Anthropologist Sine Plambech, who is specialised in the field of sex trafficking from Nigeria, indicated that women from Edo State in southern Nigeria are now being trafficked towards Dubai in increasing numbers due to the increased difficulty in crossing the central Mediterranean route since 2017.
Mr Nduka Nwawenne, Benin Zonal Commander of NAPTIP, explains that in times past, victims of human trafficking were transported by traffickers by land across Europe; however, now, they are transported by air. He says;
‘’This is because the human traffickers have stepped up their game, and the choice destination for victims of human trafficking is now Dubai.’’
These days, it is easier for traffickers to sell a false narrative of a better life outside the country's shores since their victims no longer have to travel by road. The perils of travelling through Libya by road have been documented in harrowing detail, so these traffickers are changing tactics.
The rise of social media has also made communication between traffickers and their victims easier. Unfortunately, many of these young girls trafficked first find themselves in a web of lies designed to entrap them.
Social media makes connection easier between traffickers and their young victims, who may post personal details like their full names, family details, things they like, and schools they go to on the internet. These details are exploited by traffickers on the prowl, looking for their next victim.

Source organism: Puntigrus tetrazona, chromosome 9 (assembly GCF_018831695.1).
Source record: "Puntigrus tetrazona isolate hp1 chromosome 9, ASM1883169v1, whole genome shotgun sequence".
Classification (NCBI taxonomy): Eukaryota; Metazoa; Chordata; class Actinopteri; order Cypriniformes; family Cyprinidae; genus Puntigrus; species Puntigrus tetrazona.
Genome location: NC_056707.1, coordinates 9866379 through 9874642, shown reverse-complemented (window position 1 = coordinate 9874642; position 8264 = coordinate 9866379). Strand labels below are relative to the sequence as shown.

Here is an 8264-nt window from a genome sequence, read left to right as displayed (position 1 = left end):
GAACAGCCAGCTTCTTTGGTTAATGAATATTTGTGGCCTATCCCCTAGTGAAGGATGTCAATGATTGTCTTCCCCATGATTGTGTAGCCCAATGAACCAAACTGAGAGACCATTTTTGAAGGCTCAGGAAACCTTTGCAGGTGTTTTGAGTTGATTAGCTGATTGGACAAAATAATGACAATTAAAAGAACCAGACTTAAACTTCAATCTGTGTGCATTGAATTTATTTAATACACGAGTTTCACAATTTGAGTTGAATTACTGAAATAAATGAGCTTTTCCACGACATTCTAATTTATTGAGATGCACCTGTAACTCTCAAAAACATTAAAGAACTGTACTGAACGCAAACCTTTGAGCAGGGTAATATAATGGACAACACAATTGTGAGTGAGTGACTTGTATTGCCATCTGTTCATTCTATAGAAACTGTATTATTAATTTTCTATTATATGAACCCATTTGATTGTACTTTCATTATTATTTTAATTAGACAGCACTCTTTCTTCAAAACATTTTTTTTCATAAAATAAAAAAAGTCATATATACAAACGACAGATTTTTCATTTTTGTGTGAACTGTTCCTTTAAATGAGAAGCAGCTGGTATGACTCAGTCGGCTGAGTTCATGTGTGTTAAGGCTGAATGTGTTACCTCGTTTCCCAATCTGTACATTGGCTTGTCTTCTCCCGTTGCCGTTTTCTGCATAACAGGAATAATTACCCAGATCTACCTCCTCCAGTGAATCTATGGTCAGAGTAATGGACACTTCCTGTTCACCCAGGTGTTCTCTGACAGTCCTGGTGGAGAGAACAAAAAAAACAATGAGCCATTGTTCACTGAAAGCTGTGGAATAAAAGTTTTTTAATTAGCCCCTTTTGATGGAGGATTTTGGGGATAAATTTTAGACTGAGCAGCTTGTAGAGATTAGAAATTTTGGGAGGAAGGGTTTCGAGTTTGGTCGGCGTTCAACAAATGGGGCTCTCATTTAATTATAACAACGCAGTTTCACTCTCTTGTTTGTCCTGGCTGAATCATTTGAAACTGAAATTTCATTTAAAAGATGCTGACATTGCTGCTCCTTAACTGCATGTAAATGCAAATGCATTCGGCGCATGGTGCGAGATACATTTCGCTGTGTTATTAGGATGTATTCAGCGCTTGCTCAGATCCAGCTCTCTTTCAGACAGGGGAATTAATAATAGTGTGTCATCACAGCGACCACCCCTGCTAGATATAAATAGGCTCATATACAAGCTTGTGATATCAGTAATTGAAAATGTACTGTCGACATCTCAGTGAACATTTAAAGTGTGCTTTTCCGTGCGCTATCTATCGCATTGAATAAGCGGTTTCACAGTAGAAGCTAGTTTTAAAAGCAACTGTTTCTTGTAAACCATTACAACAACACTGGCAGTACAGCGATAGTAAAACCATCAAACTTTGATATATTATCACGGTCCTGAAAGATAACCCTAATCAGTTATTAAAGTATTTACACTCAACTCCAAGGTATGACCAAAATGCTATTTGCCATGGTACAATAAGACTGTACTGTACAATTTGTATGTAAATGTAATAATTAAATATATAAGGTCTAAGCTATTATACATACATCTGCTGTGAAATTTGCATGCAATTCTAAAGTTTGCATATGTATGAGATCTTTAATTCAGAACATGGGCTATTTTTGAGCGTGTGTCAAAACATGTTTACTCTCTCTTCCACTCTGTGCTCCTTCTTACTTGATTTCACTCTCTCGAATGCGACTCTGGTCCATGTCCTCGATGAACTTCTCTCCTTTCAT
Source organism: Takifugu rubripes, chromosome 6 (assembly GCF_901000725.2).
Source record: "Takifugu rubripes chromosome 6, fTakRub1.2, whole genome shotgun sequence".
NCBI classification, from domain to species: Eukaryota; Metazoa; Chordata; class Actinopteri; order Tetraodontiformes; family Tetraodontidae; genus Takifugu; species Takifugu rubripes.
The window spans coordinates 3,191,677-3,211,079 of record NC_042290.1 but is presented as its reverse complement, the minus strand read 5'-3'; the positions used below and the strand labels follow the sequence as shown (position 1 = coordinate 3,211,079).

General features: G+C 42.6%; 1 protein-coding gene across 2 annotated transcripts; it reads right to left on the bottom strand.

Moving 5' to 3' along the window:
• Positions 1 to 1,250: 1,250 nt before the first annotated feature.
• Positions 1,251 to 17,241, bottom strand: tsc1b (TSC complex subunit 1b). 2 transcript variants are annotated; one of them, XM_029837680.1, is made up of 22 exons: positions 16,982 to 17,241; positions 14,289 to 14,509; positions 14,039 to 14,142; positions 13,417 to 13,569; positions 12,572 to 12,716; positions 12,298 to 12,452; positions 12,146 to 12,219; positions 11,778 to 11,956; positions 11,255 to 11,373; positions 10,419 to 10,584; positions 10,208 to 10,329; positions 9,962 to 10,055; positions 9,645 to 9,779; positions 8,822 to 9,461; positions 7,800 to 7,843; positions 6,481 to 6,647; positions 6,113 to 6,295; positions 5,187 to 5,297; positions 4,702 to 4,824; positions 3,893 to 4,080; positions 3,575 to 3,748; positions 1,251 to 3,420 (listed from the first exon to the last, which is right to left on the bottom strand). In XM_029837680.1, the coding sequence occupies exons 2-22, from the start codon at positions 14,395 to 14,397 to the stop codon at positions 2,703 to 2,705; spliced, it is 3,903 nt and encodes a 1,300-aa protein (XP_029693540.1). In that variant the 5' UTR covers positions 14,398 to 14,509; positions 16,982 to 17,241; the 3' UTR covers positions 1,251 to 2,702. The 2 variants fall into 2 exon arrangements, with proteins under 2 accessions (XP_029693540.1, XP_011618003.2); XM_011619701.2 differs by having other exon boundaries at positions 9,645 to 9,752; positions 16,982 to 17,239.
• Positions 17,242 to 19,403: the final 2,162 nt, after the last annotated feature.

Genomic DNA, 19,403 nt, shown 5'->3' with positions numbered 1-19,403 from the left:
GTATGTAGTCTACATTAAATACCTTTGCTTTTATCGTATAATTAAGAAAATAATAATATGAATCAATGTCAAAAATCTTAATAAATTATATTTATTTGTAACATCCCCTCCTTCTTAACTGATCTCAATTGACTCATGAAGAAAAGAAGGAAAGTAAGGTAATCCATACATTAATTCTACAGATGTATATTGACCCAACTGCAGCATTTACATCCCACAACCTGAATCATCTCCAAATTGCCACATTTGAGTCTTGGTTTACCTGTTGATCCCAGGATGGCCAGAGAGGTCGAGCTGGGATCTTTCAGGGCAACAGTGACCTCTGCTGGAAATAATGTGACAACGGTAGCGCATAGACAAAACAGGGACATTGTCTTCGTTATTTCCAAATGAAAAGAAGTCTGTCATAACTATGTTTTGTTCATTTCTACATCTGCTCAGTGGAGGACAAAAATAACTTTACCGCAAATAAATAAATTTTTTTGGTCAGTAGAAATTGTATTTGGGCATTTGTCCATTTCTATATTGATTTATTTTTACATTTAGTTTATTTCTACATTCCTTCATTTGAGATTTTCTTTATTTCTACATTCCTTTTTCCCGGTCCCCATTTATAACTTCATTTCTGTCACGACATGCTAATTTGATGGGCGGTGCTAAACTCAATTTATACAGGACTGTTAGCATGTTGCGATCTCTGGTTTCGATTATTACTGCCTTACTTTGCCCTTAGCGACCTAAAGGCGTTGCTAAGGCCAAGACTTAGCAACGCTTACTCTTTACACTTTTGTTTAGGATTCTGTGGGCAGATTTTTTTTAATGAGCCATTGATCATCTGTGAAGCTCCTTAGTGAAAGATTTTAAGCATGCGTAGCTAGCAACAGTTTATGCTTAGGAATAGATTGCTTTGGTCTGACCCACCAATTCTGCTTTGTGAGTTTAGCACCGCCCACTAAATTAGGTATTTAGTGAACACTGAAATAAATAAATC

The country's economic situation is also a motivator for girls looking for a better life to consider the advances of traffickers. Poverty is an incentive, and traffickers exploit this fully. They target unsuspecting and naive girls looking for an escape from their bleak reality. Faced with the prospect of escape from their dire living conditions, they fall for the antics of these traffickers. They do not know they are getting involved with dangerous people who only care about enriching themselves.
In different parts of the country today, underage brothels are sprouting. NAPTIP, in conjunction with the Police, has been rescuing girls and shutting down these brothels across the country. From Benin to Adamawa, the stories are the same. These girls are of school age but are not in school and, unfortunately, have found themselves in the enclave of these traffickers and brothel owners. Their age and social-economic status are exploited for financial benefits.
It, therefore, becomes imperative that more be done to protect these young girls. There should be more focus by the government and its agencies in schools across the country on bringing more awareness to young girls about trafficking and how to spot even the most subtle tones when these traffickers are seeking them out.
There should also be a more intentional effort to sensitise young girls on the possible dangers of social media and the importance of being careful and mindful about the things they post and their interactions with persons they may encounter when using social media. Whether online or offline, the aim of these traffickers remains the same.
Young girls deserve to be protected from people who are out to exploit them. They deserve to stay in school and not have their educational journey cut short. The government should, therefore, as a matter of urgency, go after these traffickers, with more stringent punishment meted out to them as a deterrent to others. It is expedient that this becomes a matter of utmost importance, so that young school girls can become safe again.